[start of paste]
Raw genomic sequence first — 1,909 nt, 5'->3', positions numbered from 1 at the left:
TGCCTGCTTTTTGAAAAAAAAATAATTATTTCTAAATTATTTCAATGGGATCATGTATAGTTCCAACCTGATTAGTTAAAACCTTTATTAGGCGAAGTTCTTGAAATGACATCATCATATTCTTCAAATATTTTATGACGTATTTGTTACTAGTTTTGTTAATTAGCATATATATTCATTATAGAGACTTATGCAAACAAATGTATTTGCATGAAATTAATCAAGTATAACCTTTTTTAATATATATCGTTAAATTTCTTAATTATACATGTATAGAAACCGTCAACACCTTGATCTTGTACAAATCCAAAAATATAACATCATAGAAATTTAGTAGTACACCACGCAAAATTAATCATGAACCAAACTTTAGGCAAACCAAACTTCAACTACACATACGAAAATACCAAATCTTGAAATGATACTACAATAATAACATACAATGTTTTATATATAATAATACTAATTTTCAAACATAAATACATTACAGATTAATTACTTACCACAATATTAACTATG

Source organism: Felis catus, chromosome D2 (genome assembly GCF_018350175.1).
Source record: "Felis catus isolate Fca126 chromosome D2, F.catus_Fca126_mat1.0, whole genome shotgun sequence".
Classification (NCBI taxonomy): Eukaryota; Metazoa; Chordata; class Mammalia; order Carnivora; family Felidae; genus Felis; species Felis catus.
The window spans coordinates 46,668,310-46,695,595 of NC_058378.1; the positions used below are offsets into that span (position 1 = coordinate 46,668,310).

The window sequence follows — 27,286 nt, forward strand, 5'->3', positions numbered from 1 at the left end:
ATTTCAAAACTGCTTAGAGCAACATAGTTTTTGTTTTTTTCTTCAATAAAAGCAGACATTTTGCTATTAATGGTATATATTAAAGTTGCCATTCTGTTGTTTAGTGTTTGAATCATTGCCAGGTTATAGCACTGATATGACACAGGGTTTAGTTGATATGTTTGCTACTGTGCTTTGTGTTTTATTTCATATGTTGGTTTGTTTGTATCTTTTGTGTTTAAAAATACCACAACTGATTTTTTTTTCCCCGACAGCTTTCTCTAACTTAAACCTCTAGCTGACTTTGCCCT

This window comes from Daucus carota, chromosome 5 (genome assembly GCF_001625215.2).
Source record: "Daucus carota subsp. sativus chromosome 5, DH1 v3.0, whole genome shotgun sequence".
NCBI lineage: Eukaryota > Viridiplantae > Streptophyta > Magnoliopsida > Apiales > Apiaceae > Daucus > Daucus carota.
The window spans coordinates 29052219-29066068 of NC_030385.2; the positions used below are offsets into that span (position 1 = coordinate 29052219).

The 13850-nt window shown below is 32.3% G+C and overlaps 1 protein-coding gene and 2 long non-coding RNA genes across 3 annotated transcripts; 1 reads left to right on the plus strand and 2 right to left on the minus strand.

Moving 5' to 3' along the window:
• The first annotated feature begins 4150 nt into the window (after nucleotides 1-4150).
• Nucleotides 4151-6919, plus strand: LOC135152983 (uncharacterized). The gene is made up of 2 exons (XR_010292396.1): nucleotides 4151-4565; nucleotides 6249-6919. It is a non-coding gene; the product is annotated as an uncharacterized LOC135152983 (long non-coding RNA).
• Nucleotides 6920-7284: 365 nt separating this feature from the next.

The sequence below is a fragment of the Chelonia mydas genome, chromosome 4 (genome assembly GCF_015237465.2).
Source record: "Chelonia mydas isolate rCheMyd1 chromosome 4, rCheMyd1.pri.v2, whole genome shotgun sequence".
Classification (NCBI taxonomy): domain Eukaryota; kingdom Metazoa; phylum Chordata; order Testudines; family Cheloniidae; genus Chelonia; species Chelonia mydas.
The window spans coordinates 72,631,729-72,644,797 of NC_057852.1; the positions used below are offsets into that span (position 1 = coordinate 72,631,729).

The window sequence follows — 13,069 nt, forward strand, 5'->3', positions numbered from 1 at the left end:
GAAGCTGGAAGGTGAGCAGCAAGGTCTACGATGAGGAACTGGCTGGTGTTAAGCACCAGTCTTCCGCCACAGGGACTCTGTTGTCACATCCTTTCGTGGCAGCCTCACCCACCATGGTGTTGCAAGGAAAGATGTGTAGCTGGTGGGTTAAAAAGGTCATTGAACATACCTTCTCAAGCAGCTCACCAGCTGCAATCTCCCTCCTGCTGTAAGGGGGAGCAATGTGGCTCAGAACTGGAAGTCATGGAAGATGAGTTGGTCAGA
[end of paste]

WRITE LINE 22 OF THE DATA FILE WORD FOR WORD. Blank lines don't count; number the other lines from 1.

The window sequence follows — 13,069 nt, forward strand, 5'->3', positions numbered from 1 at the left end: